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LSD: First time I heard “the most immaculate haircut” from Love Letters I was in the Suburban train in Berlin. A burst of old-fashioned romance filled me as I looked through the window. When I came home I called the boy I loved and invited him to come over the soonest possible. When he arrived I asked him to hug me and dance with me on my favorite new metronomy song. I will never forget “this feeling in my bones sometimes it’s like my legs might fall away”. If you had to choose one song to dance with your lover what would that be?

That’s a nice story. The song Ram On by Paul McCartney holds a special place for me and my other half. In fact, there are many songs that make me think about ‘her’, but that one is most poignant.

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LSD: Is there a song you love but you are embarrassed to admit? Could you name it please?

I don’t get embarrassed by that kind of thing any more. But I suppose people might not expect me to love Shake It Off by Taylor Swift.

LSD: I totally love your exuberant videos. What’s the general rule? Do you have an idea yourselves and then look for a director or what’s the procedure?

It’s a mixture of things. But, in the first place we’re lucky to have built a reputation for good videos so when directors work with us they always seem to try something a little special.

In most cases we know the type of video we want; for love letters we wanted a performance video, for I’m aquarius we wanted a video set in space etc. That’s the kind of information we go to directors with. From there they can take the brief where they want. I suppose most of our input ends up coming from the selection of a director, once you find the right person you are happy to let them take charge.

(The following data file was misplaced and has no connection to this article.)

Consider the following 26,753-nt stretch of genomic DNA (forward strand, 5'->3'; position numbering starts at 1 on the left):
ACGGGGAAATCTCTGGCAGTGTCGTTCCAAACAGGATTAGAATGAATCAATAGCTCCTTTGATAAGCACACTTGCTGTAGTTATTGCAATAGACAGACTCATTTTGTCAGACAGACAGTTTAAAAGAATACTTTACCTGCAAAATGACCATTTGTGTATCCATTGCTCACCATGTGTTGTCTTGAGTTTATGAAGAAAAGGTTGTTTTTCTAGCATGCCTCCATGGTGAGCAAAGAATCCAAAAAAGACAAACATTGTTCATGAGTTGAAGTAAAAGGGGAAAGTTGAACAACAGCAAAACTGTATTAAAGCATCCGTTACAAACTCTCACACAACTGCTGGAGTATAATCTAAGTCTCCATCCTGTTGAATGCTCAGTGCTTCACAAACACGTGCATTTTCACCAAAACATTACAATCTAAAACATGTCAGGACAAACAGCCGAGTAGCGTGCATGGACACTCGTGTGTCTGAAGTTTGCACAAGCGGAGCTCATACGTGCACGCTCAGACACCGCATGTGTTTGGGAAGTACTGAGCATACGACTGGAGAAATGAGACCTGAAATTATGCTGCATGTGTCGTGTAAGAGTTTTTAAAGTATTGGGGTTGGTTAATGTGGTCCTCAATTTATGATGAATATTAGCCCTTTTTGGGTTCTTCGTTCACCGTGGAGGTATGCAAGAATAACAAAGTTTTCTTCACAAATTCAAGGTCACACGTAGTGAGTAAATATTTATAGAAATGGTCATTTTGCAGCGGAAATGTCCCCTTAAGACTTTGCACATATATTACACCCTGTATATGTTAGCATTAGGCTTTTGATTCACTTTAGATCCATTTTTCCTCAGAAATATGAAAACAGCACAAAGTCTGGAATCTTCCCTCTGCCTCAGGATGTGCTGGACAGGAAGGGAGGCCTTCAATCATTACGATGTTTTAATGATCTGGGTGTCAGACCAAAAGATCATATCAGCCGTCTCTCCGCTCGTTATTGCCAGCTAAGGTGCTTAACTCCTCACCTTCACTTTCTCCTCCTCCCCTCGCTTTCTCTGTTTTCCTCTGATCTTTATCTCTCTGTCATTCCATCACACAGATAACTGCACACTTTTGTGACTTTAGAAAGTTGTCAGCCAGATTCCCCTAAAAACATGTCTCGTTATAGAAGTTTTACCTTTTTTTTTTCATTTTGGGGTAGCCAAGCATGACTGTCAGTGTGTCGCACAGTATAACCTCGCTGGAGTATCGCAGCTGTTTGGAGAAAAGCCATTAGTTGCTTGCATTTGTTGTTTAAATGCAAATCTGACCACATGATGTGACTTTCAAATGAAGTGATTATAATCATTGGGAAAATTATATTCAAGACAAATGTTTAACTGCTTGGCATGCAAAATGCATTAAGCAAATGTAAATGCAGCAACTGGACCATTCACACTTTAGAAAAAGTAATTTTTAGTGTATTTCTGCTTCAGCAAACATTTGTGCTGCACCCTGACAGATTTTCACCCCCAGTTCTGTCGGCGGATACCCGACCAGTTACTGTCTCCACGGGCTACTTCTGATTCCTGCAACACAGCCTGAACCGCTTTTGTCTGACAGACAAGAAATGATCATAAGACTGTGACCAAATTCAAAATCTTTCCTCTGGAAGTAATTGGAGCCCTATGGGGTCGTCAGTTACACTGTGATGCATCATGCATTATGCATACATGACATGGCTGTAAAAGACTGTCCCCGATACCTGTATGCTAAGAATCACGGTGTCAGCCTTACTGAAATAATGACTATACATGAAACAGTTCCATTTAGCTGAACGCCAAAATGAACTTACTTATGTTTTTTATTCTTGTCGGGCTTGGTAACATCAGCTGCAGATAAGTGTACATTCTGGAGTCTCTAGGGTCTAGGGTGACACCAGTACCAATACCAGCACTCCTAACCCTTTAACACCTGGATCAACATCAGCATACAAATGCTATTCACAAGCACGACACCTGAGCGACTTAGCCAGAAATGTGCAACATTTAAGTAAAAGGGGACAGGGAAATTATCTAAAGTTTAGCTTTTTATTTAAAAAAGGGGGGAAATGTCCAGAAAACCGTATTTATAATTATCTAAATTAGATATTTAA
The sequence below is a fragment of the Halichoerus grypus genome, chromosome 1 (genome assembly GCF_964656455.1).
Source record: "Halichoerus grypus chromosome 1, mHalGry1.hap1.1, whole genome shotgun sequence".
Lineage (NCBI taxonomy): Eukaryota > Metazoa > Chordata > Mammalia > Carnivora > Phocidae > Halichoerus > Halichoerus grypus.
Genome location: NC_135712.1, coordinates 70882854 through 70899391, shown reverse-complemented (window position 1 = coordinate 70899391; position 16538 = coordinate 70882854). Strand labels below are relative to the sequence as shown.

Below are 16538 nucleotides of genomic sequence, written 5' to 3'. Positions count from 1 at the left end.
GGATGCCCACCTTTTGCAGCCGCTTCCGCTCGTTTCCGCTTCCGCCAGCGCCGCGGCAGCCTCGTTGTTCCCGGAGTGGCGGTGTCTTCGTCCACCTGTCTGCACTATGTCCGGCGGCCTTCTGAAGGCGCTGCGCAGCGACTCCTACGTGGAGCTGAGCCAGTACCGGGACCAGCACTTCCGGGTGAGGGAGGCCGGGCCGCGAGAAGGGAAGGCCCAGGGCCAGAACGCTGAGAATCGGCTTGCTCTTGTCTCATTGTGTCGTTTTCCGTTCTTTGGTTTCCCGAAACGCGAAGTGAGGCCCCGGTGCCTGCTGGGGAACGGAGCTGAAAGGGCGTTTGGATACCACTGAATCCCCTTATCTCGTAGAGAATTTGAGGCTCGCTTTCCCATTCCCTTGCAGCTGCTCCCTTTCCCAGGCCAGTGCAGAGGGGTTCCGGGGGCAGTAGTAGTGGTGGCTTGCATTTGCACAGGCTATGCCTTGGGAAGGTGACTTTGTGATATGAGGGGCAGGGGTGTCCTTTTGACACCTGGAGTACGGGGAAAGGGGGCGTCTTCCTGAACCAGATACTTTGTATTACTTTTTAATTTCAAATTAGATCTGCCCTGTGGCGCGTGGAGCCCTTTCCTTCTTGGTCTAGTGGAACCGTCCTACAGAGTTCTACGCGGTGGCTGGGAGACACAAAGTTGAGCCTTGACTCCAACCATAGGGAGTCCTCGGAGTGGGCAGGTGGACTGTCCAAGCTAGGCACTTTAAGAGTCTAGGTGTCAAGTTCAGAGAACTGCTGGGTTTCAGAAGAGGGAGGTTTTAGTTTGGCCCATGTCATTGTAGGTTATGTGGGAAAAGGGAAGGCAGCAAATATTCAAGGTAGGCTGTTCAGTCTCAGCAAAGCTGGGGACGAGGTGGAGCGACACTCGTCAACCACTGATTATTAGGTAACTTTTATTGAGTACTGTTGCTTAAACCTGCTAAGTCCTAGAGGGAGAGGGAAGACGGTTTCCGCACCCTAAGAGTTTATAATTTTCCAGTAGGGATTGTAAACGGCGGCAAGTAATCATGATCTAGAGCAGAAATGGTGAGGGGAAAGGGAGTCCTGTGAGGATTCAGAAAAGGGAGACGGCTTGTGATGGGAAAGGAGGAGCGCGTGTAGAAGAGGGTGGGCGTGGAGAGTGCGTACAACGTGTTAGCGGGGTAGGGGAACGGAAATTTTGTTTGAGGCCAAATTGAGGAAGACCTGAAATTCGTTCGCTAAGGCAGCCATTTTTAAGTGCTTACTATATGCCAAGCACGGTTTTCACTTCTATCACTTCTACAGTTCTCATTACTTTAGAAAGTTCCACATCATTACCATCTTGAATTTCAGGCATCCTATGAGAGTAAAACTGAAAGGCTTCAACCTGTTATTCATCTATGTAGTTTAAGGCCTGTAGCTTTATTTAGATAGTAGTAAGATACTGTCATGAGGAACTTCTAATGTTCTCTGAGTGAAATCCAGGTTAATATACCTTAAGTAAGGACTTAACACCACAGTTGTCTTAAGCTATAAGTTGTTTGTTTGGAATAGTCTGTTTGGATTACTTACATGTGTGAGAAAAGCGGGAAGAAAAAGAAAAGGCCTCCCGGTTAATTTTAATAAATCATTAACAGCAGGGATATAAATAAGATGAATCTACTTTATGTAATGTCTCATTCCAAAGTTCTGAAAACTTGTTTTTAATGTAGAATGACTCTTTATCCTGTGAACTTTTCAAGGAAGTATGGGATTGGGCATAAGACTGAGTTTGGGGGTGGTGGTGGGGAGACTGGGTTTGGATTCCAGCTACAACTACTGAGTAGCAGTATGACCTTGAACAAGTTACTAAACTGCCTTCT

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LSD: Style plays an important role in your band’s image. Who is behind the entire concept?

I suppose it’s probably me in terms of the suits and Oscar in terms of the stage. Though we work closely with a Taylor (beggars run) and our lighting man Ed Warren. I think style is as important for bands as music is. The fashion sense of musicians can inspire whole sub-cultures so you have to be very careful what you wear! Obviously we are at this point we are being as influenced by old movements more than we are trying to start our own. But still, you must be very careful what you wear!

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LSD: You have mentioned before that in the future you can see yourself producing and stop doing what you are.  Is playing concerts and touring still fun? Do you enjoy playing at festivals or prefer smaller concerts? Do you have plans concerning the next step of your band? And what is your next goal?

I still have many plans and things that I want to do. It is inevitable that one day I will want to stop touring. I have a family that I miss and life is too short to spend too much time away from them.

But, if people stop buying music then I will have no other way to make money. So, it’s up to you in a way. You probably want me to continue touring, but please don’t run me into the ground. Think about the people who aren’t as lucky as Robert Plant or Leonard Cohen, people like Kylie Minogue and Morissey. Don’t make me like them

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Watch the videos for Love Letters, The Upsetter, Love Letters, I’m Aquarius and She Wants.

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Grab the It’s A Fine Line remix for free:

Mogwai remix of The Upsetter:

The Look out of their album English Riviera:

Interview by Sissi Rada, Kikitty & Vamparela

Photos by Vamparela at Columbiahalle